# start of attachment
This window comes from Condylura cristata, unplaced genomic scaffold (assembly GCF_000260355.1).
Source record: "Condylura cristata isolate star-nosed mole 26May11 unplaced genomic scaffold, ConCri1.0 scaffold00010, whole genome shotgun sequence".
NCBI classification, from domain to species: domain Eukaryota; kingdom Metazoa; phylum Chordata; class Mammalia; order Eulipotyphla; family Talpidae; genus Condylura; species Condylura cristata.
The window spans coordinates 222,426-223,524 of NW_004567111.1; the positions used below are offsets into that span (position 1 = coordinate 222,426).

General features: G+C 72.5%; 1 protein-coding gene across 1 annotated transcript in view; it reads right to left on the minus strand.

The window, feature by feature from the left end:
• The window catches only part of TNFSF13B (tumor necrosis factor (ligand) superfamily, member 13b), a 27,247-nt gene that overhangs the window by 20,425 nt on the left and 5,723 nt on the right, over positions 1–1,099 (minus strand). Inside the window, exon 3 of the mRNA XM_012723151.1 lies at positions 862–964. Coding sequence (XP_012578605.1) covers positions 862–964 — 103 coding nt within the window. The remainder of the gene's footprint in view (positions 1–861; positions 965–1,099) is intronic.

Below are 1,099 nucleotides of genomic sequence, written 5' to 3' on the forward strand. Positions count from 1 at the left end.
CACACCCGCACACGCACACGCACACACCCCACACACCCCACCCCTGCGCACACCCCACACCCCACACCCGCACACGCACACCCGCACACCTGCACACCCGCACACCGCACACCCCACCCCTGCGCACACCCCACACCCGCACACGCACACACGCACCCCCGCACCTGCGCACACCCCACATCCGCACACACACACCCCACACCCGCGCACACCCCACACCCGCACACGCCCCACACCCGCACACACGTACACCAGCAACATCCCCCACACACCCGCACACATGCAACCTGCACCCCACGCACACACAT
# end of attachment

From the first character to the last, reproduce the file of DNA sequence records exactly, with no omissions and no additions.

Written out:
This window comes from Condylura cristata, unplaced genomic scaffold (assembly GCF_000260355.1).
Source record: "Condylura cristata isolate star-nosed mole 26May11 unplaced genomic scaffold, ConCri1.0 scaffold00010, whole genome shotgun sequence".
NCBI classification, from domain to species: domain Eukaryota; kingdom Metazoa; phylum Chordata; class Mammalia; order Eulipotyphla; family Talpidae; genus Condylura; species Condylura cristata.
The window spans coordinates 222,426-223,524 of NW_004567111.1; the positions used below are offsets into that span (position 1 = coordinate 222,426).

General features: G+C 72.5%; 1 protein-coding gene across 1 annotated transcript in view; it reads right to left on the minus strand.

The window, feature by feature from the left end:
• The window catches only part of TNFSF13B (tumor necrosis factor (ligand) superfamily, member 13b), a 27,247-nt gene that overhangs the window by 20,425 nt on the left and 5,723 nt on the right, over positions 1–1,099 (minus strand). Inside the window, exon 3 of the mRNA XM_012723151.1 lies at positions 862–964. Coding sequence (XP_012578605.1) covers positions 862–964 — 103 coding nt within the window. The remainder of the gene's footprint in view (positions 1–861; positions 965–1,099) is intronic.

Below are 1,099 nucleotides of genomic sequence, written 5' to 3' on the forward strand. Positions count from 1 at the left end.
CACACCCGCACACGCACACGCACACACCCCACACACCCCACCCCTGCGCACACCCCACACCCCACACCCGCACACGCACACCCGCACACCTGCACACCCGCACACCGCACACCCCACCCCTGCGCACACCCCACACCCGCACACGCACACACGCACCCCCGCACCTGCGCACACCCCACATCCGCACACACACACCCCACACCCGCGCACACCCCACACCCGCACACGCCCCACACCCGCACACACGTACACCAGCAACATCCCCCACACACCCGCACACATGCAACCTGCACCCCACGCACACACAT